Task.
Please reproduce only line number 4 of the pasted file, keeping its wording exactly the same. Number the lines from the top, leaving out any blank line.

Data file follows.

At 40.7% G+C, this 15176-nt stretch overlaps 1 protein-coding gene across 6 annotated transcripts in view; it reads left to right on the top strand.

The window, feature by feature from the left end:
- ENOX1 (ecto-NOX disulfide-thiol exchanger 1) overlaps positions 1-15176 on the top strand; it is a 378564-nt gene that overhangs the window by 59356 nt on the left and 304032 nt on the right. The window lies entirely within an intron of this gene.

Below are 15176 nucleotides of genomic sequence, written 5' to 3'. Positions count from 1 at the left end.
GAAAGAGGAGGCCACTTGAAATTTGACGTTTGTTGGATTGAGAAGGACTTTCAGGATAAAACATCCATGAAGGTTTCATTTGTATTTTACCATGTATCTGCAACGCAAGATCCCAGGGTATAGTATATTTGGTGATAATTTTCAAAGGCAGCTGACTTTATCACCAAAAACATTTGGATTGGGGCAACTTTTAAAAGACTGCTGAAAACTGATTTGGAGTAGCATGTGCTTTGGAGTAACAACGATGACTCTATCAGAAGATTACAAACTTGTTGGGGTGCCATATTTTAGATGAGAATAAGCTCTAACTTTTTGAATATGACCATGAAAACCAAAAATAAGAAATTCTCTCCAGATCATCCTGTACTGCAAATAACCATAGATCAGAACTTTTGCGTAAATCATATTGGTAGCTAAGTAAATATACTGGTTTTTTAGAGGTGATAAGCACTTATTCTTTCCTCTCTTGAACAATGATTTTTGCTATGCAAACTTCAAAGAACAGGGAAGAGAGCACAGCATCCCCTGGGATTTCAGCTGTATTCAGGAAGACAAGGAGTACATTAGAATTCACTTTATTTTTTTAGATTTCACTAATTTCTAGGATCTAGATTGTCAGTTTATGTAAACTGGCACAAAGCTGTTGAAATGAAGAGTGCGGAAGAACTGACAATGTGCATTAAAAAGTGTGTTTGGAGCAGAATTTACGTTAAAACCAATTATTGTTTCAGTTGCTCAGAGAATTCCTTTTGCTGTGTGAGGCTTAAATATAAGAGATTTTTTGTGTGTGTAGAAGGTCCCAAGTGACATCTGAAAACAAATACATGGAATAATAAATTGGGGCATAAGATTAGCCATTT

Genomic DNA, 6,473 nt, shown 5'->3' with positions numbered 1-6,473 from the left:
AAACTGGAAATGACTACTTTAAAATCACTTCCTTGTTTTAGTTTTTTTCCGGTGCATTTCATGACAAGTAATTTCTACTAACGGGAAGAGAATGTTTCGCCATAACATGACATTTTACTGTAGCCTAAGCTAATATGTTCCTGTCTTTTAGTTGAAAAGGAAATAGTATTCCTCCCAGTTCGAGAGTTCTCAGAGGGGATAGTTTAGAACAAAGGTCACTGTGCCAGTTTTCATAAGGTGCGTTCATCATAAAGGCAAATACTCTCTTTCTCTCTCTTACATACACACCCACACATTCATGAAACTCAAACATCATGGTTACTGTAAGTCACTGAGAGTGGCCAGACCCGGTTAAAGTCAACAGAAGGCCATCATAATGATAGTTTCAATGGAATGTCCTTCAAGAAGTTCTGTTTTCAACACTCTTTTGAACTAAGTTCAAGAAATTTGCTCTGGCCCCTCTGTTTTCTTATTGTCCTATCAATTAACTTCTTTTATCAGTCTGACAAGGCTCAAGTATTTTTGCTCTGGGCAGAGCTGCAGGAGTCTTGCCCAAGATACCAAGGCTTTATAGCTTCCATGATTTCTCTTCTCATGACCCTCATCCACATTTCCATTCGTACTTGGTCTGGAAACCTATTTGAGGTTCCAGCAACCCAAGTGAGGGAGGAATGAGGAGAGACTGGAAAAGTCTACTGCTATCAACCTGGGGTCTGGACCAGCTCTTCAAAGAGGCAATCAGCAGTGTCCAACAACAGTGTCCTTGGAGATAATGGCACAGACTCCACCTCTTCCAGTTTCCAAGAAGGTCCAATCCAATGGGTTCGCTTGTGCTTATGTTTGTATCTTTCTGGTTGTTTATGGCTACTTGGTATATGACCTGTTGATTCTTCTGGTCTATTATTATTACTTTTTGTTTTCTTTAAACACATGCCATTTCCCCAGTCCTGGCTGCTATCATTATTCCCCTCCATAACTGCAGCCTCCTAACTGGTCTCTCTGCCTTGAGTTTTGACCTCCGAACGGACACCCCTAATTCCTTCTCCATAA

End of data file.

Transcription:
Below are 15176 nucleotides of genomic sequence, written 5' to 3'. Positions count from 1 at the left end.